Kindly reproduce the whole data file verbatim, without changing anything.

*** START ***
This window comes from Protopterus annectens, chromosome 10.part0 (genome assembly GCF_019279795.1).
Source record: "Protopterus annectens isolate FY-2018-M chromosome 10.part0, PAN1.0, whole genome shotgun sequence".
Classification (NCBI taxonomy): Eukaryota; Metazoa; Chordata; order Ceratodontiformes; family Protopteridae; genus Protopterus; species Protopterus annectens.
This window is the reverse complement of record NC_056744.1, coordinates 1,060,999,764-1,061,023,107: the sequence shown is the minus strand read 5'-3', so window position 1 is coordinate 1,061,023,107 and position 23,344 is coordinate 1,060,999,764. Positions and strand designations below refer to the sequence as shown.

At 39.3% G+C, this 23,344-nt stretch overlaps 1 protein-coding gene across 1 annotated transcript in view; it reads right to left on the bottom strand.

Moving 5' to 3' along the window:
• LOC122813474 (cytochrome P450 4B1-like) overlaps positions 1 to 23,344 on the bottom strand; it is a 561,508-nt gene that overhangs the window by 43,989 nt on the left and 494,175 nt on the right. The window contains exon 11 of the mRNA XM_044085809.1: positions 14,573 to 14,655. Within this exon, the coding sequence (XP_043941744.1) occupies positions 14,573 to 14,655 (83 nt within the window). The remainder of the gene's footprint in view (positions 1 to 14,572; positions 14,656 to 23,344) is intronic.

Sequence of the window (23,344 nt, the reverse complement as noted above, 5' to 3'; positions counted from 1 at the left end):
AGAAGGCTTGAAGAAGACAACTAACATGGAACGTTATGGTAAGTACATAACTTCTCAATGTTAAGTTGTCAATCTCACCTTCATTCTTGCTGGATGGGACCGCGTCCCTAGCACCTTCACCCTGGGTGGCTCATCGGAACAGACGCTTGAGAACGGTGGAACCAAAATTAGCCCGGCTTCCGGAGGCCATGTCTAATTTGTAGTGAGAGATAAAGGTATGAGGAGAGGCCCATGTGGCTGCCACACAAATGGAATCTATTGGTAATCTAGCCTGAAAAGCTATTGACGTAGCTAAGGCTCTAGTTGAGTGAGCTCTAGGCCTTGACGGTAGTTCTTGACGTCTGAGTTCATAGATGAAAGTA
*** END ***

This window comes from Protopterus annectens, chromosome 10.part0 (genome assembly GCF_019279795.1).
Source record: "Protopterus annectens isolate FY-2018-M chromosome 10.part0, PAN1.0, whole genome shotgun sequence".
Classification (NCBI taxonomy): Eukaryota; Metazoa; Chordata; order Ceratodontiformes; family Protopteridae; genus Protopterus; species Protopterus annectens.
This window is the reverse complement of record NC_056744.1, coordinates 1,060,999,764-1,061,023,107: the sequence shown is the minus strand read 5'-3', so window position 1 is coordinate 1,061,023,107 and position 23,344 is coordinate 1,060,999,764. Positions and strand designations below refer to the sequence as shown.

At 39.3% G+C, this 23,344-nt stretch overlaps 1 protein-coding gene across 1 annotated transcript in view; it reads right to left on the bottom strand.

Moving 5' to 3' along the window:
• LOC122813474 (cytochrome P450 4B1-like) overlaps positions 1 to 23,344 on the bottom strand; it is a 561,508-nt gene that overhangs the window by 43,989 nt on the left and 494,175 nt on the right. The window contains exon 11 of the mRNA XM_044085809.1: positions 14,573 to 14,655. Within this exon, the coding sequence (XP_043941744.1) occupies positions 14,573 to 14,655 (83 nt within the window). The remainder of the gene's footprint in view (positions 1 to 14,572; positions 14,656 to 23,344) is intronic.

Sequence of the window (23,344 nt, the reverse complement as noted above, 5' to 3'; positions counted from 1 at the left end):
AGAAGGCTTGAAGAAGACAACTAACATGGAACGTTATGGTAAGTACATAACTTCTCAATGTTAAGTTGTCAATCTCACCTTCATTCTTGCTGGATGGGACCGCGTCCCTAGCACCTTCACCCTGGGTGGCTCATCGGAACAGACGCTTGAGAACGGTGGAACCAAAATTAGCCCGGCTTCCGGAGGCCATGTCTAATTTGTAGTGAGAGATAAAGGTATGAGGAGAGGCCCATGTGGCTGCCACACAAATGGAATCTATTGGTAATCTAGCCTGAAAAGCTATTGACGTAGCTAAGGCTCTAGTTGAGTGAGCTCTAGGCCTTGACGGTAGTTCTTGACGTCTGAGTTCATAGATGAAAGTA